STUDY: Bullies Outnumber Victims 4:1 On Facebook

Only about half of all parents are aware of cyberbullying incidents involving their children, in part because more kids are accessing Facebook using chat applications and cell phones away from their family.

A joint survey by SocialShield and comScore of 2,000 parents with children between the ages of eight and 17 reveals that only about nine percent of parents reported knowing about cyberbullying involving their kids, while other data shows that as many as twice that number of children claim to be the victims of cyberbullying.

For example, a survey by the Cyberbullying Research Center found that 21 percent of children claim to have been victimized by cyberbullying, and a Pew Research Center report found that as many as 15 percent of teenagers have had “online meanness” directed at them.

One reason adults may be in the dark about bullying behavior is a result of how they use the social networking site. A more recent Pew study reported that adults enjoy their time on Facebook more than teens, and they are likely to be more detached and ignore offensive behavior online.

SocialShield offers a social networking monitoring tool for parents that works with Facebook, Google Plus, Twitter, Formspring and other social networks.

The SocialShield study demonstrates just how challenging it is for parents to monitor their children’s activities online given the different ways kids can access the Internet. In addition, kids may feel sensitive about reporting bullying behavior to parents, making it difficult to accurately measure how many young people are bullied. While kids used to have a respite from school yard bullies at home, the nature of social networking leaves kids more vulnerable.

Following are the highlights:

  • Kids are conducting social networking activities in different locations, with different devices and a range of media platforms, making it harder for parents to track online activity and cyberbullying;
  • Most cyberbullying behaviors take place via private chat messages, groups, closed forums, personal SMS texts and other forms of communication that cannot be viewed by any parent;
  • The data reveals that 24 percent of cyberbullying incidents occurred on cell phones, and 10 percent on chat applications;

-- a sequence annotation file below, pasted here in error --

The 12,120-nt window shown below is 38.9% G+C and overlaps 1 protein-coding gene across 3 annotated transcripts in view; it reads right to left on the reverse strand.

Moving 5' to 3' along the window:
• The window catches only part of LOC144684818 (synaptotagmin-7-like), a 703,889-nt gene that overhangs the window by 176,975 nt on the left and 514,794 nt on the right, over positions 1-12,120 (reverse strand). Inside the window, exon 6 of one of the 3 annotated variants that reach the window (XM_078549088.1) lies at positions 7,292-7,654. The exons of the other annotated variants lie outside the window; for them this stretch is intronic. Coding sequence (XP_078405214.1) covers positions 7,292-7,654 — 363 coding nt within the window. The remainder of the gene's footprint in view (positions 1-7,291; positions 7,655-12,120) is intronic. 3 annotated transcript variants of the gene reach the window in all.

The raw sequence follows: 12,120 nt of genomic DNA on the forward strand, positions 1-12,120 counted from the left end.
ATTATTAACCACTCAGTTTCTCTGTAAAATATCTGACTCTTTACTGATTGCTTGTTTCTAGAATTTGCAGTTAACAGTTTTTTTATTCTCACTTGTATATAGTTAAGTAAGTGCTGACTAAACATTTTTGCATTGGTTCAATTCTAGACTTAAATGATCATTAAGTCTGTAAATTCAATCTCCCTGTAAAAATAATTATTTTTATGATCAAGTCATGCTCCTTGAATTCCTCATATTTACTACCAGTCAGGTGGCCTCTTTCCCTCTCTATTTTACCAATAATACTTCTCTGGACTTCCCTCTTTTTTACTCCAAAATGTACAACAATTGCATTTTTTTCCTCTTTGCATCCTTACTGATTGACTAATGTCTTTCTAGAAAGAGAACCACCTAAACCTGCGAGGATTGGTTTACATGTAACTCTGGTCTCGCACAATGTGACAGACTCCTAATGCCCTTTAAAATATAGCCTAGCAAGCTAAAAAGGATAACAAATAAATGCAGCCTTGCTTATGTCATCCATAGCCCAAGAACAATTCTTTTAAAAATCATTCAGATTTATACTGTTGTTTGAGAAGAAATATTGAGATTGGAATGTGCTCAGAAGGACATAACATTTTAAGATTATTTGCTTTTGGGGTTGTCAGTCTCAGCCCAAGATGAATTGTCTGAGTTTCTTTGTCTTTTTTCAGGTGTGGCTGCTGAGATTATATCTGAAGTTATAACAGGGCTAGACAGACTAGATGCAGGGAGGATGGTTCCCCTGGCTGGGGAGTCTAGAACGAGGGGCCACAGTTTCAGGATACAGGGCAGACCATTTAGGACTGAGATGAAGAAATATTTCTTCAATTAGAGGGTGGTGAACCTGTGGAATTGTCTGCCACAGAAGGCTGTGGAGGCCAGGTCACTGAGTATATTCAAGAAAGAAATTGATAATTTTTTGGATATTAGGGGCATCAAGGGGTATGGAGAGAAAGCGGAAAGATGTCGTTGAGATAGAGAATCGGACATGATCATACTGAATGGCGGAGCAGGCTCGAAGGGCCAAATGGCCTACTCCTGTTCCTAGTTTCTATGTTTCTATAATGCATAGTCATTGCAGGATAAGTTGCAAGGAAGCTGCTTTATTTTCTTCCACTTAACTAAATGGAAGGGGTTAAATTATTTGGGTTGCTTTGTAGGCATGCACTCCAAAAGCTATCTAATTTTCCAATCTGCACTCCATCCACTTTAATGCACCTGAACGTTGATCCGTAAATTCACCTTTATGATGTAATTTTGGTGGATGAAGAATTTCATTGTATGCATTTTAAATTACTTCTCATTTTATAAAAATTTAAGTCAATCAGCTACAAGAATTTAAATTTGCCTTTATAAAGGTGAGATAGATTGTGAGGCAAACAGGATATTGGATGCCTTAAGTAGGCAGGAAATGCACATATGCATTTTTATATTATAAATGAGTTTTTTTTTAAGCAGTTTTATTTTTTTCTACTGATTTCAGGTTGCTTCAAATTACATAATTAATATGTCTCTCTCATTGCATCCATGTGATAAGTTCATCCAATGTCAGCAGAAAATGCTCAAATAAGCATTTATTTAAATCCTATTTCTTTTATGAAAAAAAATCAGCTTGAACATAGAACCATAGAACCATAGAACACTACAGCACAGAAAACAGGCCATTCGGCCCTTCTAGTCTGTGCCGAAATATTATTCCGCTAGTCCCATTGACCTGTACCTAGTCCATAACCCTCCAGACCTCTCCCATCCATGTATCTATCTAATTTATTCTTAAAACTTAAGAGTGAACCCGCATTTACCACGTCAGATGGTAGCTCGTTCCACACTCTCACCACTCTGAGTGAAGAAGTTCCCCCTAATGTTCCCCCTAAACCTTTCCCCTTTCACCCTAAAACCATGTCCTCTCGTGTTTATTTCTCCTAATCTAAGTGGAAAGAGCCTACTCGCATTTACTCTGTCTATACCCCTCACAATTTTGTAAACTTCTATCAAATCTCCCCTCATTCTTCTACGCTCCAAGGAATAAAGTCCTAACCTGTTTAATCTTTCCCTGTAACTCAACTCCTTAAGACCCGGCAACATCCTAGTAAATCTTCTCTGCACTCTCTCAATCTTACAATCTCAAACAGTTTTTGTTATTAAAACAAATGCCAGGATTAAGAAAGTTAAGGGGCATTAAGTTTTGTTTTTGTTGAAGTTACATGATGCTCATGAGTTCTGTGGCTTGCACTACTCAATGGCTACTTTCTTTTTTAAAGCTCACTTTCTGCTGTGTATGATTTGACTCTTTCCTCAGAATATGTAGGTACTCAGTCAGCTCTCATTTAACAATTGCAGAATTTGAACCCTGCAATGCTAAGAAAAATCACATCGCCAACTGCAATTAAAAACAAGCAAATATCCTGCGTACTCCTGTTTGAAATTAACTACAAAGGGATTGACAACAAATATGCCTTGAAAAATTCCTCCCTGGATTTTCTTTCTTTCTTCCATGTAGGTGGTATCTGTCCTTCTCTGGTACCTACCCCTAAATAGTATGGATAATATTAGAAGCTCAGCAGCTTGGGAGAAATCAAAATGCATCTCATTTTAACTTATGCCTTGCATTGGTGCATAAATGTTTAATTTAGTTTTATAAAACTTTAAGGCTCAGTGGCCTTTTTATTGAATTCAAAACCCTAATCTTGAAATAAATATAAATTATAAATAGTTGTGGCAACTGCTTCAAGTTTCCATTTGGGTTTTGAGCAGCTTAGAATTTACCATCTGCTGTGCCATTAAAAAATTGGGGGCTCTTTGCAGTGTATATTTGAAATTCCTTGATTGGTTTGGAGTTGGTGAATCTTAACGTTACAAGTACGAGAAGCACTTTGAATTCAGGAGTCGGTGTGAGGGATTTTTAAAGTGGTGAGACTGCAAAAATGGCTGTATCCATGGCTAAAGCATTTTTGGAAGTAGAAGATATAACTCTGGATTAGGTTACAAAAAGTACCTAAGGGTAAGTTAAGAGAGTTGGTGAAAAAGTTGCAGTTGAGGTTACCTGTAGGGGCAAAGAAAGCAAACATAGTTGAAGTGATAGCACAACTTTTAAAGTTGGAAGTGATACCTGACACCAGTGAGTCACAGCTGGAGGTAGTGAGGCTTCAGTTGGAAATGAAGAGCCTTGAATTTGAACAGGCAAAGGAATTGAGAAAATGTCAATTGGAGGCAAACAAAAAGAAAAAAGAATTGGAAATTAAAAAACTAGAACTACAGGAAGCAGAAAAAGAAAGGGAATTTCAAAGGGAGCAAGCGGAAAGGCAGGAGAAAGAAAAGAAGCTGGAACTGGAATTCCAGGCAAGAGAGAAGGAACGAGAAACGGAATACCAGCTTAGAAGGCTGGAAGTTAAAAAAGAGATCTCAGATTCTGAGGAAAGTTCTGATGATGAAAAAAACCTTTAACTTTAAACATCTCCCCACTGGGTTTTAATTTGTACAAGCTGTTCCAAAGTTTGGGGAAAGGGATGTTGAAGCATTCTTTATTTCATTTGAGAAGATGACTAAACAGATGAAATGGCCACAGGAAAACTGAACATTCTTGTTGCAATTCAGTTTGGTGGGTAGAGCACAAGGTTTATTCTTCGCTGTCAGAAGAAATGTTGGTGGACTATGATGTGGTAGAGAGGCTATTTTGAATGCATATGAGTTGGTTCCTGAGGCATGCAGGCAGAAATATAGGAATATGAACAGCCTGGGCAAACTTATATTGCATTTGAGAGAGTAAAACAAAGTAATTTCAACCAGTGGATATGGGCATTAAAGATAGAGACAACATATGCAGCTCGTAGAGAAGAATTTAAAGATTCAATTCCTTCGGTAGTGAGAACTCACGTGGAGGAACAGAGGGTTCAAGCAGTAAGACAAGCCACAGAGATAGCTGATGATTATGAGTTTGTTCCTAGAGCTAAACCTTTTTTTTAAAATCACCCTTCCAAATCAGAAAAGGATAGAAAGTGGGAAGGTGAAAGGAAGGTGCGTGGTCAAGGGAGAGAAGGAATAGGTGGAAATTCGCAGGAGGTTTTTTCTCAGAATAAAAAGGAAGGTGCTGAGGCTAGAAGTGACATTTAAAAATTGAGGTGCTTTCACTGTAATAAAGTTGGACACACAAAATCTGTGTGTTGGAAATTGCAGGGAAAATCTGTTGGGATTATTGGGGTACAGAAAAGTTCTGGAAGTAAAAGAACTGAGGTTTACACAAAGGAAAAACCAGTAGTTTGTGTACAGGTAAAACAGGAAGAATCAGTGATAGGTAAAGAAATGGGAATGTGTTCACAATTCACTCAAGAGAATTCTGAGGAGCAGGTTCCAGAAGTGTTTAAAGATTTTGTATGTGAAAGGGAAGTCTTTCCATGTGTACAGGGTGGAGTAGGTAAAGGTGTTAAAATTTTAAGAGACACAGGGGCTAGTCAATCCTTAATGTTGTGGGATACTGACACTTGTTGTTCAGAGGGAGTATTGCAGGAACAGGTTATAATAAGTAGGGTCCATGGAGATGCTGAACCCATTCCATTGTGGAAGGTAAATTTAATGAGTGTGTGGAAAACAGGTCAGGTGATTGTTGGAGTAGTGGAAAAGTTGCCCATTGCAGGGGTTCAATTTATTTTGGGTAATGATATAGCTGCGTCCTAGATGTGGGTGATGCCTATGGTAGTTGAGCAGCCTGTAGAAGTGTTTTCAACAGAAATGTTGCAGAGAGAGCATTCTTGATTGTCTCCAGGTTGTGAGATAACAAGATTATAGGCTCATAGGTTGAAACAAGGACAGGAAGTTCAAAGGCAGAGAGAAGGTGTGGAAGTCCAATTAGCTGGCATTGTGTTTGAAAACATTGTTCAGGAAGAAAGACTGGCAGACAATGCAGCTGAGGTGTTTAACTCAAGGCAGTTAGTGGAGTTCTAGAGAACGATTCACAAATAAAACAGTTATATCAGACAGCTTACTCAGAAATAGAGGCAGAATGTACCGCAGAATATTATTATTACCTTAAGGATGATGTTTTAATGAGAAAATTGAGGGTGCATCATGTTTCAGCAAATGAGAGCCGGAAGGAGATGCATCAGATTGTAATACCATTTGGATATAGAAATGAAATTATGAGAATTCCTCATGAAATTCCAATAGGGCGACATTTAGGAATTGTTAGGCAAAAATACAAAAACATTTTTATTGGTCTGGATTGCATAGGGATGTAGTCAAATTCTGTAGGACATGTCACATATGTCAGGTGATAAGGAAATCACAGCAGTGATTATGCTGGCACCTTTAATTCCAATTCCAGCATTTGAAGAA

• While 66 percent of the parents surveyed report that their child accesses social networks from the family computer, 42 percent of parents also report that their child accesses social networks on his or her own computer, while 25 percent do so from their cell phones;
  • Eight percent of children access social networks from a tablet or handheld device, another eight percent from a friends’ computer, and five percent from a school computer.
  • Parents’ most common method of monitoring their kids is to try to befriend the child on Facebook, which 70 percent of parents say they do;

Noah Kindler, president of SocialShield, explained the data in an interview:

The study shows that there is a real disconnect between kids who get bullied and parents who know about it. Kids don’t tell their parents for many reasons and parents often don’t know what to ask. The social networking world is exciting, and despite best efforts, parenting has not kept up with the technology.

In addition to cyberbullying, Kindler points out that parents also have to be concerned with online issues like drugs, sex, violence and adults who befriend children online.

Kindler expects the company will eventually offer reputation management tools for older teens and parents based on SocialShield’s core technology. For example, if a friend writes something inappropriate on another Facebook wall, the post would be flagged by the vendor, protecting both parties.

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